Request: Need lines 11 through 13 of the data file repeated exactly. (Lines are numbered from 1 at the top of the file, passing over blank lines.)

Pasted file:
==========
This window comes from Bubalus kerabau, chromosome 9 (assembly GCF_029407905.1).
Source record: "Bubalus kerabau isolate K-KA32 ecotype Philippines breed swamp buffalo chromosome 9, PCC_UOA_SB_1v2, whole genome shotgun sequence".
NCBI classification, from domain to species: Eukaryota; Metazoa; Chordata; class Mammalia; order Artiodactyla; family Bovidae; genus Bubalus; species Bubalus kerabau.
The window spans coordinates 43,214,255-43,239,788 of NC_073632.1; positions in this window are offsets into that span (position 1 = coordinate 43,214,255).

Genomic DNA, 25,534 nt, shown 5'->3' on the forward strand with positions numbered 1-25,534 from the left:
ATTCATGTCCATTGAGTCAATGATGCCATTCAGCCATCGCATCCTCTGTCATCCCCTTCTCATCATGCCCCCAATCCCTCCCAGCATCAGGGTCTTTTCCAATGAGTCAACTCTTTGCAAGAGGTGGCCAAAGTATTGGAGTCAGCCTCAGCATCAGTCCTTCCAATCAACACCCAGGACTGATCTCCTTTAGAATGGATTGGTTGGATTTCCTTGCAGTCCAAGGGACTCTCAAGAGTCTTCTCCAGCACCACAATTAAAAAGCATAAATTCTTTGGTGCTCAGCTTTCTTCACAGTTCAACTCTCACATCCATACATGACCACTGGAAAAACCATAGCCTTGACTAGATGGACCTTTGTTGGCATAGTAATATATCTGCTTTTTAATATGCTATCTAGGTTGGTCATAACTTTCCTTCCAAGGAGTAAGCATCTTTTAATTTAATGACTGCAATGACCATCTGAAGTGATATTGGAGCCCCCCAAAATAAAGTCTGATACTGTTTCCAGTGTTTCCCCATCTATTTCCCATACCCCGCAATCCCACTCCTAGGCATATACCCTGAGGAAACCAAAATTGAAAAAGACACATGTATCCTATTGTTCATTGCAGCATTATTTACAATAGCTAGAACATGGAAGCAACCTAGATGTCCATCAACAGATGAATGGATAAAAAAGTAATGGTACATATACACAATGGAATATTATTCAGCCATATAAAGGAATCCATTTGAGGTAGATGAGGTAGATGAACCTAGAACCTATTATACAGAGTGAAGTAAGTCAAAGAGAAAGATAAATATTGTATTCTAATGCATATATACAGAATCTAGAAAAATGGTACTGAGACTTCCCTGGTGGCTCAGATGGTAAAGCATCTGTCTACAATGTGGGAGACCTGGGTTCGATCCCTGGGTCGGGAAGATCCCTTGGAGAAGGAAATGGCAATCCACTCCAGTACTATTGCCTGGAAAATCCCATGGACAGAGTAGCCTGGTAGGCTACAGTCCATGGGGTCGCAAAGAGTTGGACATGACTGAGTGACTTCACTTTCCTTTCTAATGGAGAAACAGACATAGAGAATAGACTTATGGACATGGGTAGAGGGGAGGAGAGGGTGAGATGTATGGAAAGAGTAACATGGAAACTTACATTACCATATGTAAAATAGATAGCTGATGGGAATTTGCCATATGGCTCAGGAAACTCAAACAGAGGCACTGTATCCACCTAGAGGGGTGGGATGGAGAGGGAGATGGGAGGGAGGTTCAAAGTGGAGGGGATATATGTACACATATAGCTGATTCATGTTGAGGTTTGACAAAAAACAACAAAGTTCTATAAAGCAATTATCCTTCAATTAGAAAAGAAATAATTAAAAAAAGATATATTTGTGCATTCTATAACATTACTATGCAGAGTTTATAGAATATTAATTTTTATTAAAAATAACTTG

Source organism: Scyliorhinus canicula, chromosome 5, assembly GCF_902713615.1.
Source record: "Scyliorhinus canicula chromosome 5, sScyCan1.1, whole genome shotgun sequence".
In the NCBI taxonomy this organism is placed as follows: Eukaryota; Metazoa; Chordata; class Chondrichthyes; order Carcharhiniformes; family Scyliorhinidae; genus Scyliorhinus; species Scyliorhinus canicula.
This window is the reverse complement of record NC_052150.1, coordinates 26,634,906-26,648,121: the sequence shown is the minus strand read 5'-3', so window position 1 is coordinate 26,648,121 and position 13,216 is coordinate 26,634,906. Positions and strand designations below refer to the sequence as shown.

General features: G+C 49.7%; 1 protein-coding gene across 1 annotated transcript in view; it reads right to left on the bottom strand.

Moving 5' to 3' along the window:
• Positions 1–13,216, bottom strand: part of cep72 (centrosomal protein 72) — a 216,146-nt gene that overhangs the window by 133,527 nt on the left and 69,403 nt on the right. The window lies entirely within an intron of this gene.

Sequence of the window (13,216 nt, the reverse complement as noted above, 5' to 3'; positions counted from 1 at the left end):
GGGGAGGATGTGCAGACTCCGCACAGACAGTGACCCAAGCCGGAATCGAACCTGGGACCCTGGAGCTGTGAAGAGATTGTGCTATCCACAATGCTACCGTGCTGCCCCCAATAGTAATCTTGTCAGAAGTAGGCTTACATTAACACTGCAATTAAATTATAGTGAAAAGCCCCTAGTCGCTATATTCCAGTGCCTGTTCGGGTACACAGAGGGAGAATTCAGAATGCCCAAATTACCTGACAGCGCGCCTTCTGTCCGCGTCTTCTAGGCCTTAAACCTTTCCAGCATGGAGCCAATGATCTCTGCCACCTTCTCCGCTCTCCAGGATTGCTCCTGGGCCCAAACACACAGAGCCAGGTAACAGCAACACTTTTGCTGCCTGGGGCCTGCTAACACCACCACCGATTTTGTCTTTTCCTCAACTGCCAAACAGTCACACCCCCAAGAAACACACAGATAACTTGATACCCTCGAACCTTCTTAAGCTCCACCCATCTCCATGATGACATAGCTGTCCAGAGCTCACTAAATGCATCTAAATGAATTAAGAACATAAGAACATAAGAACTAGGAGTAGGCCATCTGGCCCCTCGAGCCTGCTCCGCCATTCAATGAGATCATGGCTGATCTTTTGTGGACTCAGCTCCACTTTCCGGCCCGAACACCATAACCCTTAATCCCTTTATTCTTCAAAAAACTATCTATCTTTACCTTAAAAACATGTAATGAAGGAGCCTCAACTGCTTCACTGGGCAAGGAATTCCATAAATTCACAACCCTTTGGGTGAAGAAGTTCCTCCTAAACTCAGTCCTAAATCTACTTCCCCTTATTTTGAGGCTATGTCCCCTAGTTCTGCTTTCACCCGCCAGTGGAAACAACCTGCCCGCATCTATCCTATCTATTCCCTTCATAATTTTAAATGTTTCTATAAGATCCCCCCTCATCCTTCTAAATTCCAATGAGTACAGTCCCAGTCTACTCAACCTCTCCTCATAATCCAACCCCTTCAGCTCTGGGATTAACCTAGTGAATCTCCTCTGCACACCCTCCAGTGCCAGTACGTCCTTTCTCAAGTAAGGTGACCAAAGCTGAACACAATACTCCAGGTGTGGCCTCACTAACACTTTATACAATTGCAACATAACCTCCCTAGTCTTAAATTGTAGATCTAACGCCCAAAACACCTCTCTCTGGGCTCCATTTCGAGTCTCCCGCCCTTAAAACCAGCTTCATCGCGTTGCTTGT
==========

General features: G+C 49.7%; 1 protein-coding gene across 1 annotated transcript in view; it reads right to left on the bottom strand.

Moving 5' to 3' along the window:
• Positions 1–13,216, bottom strand: part of cep72 (centrosomal protein 72) — a 216,146-nt gene that overhangs the window by 133,527 nt on the left and 69,403 nt on the right. The window lies entirely within an intron of this gene.